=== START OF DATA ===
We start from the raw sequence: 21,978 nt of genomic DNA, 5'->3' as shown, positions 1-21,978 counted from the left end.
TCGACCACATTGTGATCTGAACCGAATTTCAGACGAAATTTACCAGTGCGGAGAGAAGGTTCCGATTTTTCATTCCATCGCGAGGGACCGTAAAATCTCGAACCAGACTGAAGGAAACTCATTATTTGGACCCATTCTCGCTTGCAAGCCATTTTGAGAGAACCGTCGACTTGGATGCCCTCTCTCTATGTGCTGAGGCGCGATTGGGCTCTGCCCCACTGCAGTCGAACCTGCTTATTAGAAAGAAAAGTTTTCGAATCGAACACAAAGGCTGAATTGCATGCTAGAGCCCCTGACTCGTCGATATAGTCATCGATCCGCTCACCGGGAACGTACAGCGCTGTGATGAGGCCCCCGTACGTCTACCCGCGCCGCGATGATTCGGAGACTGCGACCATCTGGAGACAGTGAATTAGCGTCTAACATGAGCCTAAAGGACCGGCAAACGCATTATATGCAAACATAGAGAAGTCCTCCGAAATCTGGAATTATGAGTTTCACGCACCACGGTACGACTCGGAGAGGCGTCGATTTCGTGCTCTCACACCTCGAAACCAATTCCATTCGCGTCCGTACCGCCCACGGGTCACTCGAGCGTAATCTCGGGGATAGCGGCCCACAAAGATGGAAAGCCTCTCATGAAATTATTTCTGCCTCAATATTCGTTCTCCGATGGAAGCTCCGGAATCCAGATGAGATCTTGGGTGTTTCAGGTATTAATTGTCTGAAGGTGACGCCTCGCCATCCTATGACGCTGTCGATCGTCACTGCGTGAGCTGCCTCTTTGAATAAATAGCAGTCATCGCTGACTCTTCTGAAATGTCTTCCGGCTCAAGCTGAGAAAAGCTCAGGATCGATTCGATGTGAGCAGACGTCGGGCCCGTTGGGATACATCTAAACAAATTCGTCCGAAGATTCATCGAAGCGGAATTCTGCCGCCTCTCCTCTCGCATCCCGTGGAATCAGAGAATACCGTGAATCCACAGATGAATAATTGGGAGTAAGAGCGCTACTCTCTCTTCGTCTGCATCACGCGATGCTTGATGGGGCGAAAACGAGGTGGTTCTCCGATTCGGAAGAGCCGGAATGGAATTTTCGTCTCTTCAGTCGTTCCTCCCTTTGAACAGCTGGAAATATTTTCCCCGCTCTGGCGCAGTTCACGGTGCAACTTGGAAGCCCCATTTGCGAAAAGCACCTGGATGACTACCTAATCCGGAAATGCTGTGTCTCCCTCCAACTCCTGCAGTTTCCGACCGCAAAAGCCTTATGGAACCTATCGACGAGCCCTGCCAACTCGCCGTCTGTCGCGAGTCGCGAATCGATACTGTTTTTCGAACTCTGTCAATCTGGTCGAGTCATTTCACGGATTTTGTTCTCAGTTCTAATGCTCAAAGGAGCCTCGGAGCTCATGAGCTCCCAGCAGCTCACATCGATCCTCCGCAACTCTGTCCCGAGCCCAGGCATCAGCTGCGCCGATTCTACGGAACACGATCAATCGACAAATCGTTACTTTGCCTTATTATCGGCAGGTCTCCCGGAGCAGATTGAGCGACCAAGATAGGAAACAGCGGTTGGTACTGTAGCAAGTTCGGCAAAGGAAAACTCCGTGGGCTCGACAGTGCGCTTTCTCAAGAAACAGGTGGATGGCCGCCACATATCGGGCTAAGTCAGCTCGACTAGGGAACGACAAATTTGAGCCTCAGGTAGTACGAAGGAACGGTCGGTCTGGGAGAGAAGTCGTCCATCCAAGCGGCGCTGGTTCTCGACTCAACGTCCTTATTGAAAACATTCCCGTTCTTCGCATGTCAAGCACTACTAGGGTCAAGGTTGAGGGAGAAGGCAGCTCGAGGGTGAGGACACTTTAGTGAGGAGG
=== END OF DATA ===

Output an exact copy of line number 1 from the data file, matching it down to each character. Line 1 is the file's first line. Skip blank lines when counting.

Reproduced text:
We start from the raw sequence: 21,978 nt of genomic DNA, 5'->3' as shown, positions 1-21,978 counted from the left end.